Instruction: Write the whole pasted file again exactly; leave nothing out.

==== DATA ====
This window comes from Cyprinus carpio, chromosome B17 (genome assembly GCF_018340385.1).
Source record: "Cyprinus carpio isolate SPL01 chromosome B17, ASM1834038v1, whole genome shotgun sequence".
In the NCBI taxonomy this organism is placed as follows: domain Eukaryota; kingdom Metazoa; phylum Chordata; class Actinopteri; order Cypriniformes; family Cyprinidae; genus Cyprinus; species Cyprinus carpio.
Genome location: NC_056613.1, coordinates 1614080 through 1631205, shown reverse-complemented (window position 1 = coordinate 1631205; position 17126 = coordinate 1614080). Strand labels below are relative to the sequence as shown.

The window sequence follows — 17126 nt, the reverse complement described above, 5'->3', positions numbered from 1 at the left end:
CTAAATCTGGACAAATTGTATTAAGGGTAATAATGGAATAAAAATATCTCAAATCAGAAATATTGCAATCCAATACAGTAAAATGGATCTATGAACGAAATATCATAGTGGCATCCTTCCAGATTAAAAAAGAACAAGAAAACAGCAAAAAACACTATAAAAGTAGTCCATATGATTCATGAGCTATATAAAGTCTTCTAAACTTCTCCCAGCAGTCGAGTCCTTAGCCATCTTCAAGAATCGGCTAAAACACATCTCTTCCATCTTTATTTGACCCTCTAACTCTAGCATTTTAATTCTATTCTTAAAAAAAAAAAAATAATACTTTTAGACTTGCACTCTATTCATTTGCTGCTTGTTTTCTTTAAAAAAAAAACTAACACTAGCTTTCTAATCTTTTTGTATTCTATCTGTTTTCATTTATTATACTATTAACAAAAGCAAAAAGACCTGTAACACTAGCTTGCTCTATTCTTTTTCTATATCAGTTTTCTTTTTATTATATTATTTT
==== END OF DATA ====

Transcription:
This window comes from Cyprinus carpio, chromosome B17 (genome assembly GCF_018340385.1).
Source record: "Cyprinus carpio isolate SPL01 chromosome B17, ASM1834038v1, whole genome shotgun sequence".
In the NCBI taxonomy this organism is placed as follows: domain Eukaryota; kingdom Metazoa; phylum Chordata; class Actinopteri; order Cypriniformes; family Cyprinidae; genus Cyprinus; species Cyprinus carpio.
Genome location: NC_056613.1, coordinates 1614080 through 1631205, shown reverse-complemented (window position 1 = coordinate 1631205; position 17126 = coordinate 1614080). Strand labels below are relative to the sequence as shown.

The window sequence follows — 17126 nt, the reverse complement described above, 5'->3', positions numbered from 1 at the left end:
CTAAATCTGGACAAATTGTATTAAGGGTAATAATGGAATAAAAATATCTCAAATCAGAAATATTGCAATCCAATACAGTAAAATGGATCTATGAACGAAATATCATAGTGGCATCCTTCCAGATTAAAAAAGAACAAGAAAACAGCAAAAAACACTATAAAAGTAGTCCATATGATTCATGAGCTATATAAAGTCTTCTAAACTTCTCCCAGCAGTCGAGTCCTTAGCCATCTTCAAGAATCGGCTAAAACACATCTCTTCCATCTTTATTTGACCCTCTAACTCTAGCATTTTAATTCTATTCTTAAAAAAAAAAAAATAATACTTTTAGACTTGCACTCTATTCATTTGCTGCTTGTTTTCTTTAAAAAAAAAACTAACACTAGCTTTCTAATCTTTTTGTATTCTATCTGTTTTCATTTATTATACTATTAACAAAAGCAAAAAGACCTGTAACACTAGCTTGCTCTATTCTTTTTCTATATCAGTTTTCTTTTTATTATATTATTTT